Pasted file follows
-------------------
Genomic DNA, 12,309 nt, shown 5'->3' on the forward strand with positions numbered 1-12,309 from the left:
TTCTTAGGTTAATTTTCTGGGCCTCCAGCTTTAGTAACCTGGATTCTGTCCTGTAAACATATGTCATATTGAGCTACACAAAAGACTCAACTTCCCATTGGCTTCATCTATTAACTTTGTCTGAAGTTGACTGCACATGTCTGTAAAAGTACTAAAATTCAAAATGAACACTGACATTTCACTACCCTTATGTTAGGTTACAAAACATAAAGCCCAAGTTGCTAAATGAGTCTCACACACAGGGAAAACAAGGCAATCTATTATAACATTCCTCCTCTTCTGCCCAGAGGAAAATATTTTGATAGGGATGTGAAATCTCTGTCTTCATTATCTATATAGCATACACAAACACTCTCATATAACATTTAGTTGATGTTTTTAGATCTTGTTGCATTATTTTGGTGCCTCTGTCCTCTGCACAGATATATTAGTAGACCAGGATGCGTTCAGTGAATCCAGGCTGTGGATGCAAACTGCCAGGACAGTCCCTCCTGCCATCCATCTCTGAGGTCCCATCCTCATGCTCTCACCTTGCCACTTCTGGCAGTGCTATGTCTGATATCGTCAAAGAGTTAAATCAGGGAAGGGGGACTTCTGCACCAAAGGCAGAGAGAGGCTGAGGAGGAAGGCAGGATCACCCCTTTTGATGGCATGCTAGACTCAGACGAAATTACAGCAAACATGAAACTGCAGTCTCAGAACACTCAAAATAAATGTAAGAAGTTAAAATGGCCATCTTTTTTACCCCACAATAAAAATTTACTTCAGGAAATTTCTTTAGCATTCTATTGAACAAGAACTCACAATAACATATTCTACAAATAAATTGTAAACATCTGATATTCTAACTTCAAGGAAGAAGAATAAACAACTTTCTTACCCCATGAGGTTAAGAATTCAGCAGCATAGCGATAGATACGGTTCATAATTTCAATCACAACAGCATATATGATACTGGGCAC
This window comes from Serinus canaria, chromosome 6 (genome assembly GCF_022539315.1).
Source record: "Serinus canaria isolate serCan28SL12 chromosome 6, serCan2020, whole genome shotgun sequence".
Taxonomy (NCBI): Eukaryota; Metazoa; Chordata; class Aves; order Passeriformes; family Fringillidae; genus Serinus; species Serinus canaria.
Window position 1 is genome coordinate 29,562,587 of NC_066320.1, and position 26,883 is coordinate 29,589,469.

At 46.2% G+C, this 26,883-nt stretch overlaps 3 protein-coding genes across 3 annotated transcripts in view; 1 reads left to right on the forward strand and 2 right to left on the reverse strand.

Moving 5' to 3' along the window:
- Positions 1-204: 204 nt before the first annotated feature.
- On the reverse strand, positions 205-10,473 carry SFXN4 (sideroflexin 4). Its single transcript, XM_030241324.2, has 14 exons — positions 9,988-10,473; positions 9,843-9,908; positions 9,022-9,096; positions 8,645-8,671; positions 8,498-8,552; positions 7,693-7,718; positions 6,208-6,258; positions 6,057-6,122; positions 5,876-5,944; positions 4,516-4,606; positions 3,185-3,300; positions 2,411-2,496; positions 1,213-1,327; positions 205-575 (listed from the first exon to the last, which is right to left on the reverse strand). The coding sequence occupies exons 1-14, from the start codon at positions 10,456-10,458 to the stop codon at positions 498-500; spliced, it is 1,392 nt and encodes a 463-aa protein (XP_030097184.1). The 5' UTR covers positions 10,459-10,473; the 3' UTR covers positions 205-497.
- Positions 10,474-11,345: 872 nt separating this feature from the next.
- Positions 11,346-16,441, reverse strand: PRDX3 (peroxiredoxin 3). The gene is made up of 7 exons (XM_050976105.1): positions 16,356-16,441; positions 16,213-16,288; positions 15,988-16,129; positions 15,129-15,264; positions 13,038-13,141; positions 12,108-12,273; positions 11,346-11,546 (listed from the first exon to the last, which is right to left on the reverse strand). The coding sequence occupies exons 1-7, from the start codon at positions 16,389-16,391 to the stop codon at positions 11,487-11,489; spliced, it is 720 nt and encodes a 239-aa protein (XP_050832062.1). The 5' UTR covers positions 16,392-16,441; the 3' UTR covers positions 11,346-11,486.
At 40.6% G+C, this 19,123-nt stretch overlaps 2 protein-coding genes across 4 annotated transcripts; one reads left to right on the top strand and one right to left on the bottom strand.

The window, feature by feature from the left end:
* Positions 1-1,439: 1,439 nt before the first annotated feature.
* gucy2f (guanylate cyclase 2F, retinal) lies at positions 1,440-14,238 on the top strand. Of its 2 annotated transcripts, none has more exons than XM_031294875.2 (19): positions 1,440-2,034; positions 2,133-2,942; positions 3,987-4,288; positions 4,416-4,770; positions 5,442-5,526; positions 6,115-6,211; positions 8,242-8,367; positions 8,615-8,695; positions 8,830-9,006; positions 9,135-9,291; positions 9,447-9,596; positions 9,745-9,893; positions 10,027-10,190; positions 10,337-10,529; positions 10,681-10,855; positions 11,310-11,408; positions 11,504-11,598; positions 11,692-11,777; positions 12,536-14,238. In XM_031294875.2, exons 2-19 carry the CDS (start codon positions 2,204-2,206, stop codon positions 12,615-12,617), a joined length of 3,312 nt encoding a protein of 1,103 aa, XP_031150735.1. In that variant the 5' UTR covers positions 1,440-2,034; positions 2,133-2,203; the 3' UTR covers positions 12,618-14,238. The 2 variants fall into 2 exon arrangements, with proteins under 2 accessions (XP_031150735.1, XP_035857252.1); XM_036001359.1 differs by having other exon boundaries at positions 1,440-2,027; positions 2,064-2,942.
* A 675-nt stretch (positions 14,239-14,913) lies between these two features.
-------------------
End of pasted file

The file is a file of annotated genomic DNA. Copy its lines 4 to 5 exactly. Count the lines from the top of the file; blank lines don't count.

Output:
Source record: "Serinus canaria isolate serCan28SL12 chromosome 6, serCan2020, whole genome shotgun sequence".
Taxonomy (NCBI): Eukaryota; Metazoa; Chordata; class Aves; order Passeriformes; family Fringillidae; genus Serinus; species Serinus canaria.